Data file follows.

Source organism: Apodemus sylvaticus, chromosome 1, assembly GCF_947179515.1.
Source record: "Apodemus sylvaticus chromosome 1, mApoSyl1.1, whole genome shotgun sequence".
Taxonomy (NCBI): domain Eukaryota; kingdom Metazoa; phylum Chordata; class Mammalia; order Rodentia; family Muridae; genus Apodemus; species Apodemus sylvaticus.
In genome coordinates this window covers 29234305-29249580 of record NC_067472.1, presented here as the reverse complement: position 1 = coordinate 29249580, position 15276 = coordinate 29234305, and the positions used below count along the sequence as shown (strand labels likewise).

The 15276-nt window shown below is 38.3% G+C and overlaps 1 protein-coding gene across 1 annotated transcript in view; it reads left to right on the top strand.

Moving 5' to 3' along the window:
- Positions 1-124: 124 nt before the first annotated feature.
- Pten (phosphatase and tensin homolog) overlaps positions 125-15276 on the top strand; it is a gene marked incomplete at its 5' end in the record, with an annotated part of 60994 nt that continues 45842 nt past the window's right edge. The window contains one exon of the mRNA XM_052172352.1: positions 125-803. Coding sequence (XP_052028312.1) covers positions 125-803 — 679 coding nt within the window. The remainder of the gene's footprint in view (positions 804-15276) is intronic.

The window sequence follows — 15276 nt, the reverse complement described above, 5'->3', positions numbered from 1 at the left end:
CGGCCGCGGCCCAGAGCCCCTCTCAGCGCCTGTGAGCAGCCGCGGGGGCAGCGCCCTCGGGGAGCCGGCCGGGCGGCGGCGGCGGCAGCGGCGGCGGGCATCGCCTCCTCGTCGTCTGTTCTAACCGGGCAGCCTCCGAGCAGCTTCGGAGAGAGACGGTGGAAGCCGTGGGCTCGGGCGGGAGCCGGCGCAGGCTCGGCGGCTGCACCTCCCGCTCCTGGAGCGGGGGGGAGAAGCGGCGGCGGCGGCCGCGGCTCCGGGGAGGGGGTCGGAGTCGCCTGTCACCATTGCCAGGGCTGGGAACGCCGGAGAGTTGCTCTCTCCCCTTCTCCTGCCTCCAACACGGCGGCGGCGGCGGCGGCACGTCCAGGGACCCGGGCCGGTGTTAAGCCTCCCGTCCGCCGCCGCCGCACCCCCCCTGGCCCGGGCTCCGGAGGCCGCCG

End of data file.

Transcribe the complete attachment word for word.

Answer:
Source organism: Apodemus sylvaticus, chromosome 1, assembly GCF_947179515.1.
Source record: "Apodemus sylvaticus chromosome 1, mApoSyl1.1, whole genome shotgun sequence".
Taxonomy (NCBI): domain Eukaryota; kingdom Metazoa; phylum Chordata; class Mammalia; order Rodentia; family Muridae; genus Apodemus; species Apodemus sylvaticus.
In genome coordinates this window covers 29234305-29249580 of record NC_067472.1, presented here as the reverse complement: position 1 = coordinate 29249580, position 15276 = coordinate 29234305, and the positions used below count along the sequence as shown (strand labels likewise).

The 15276-nt window shown below is 38.3% G+C and overlaps 1 protein-coding gene across 1 annotated transcript in view; it reads left to right on the top strand.

Moving 5' to 3' along the window:
- Positions 1-124: 124 nt before the first annotated feature.
- Pten (phosphatase and tensin homolog) overlaps positions 125-15276 on the top strand; it is a gene marked incomplete at its 5' end in the record, with an annotated part of 60994 nt that continues 45842 nt past the window's right edge. The window contains one exon of the mRNA XM_052172352.1: positions 125-803. Coding sequence (XP_052028312.1) covers positions 125-803 — 679 coding nt within the window. The remainder of the gene's footprint in view (positions 804-15276) is intronic.

The window sequence follows — 15276 nt, the reverse complement described above, 5'->3', positions numbered from 1 at the left end:
CGGCCGCGGCCCAGAGCCCCTCTCAGCGCCTGTGAGCAGCCGCGGGGGCAGCGCCCTCGGGGAGCCGGCCGGGCGGCGGCGGCGGCAGCGGCGGCGGGCATCGCCTCCTCGTCGTCTGTTCTAACCGGGCAGCCTCCGAGCAGCTTCGGAGAGAGACGGTGGAAGCCGTGGGCTCGGGCGGGAGCCGGCGCAGGCTCGGCGGCTGCACCTCCCGCTCCTGGAGCGGGGGGGAGAAGCGGCGGCGGCGGCCGCGGCTCCGGGGAGGGGGTCGGAGTCGCCTGTCACCATTGCCAGGGCTGGGAACGCCGGAGAGTTGCTCTCTCCCCTTCTCCTGCCTCCAACACGGCGGCGGCGGCGGCGGCACGTCCAGGGACCCGGGCCGGTGTTAAGCCTCCCGTCCGCCGCCGCCGCACCCCCCCTGGCCCGGGCTCCGGAGGCCGCCG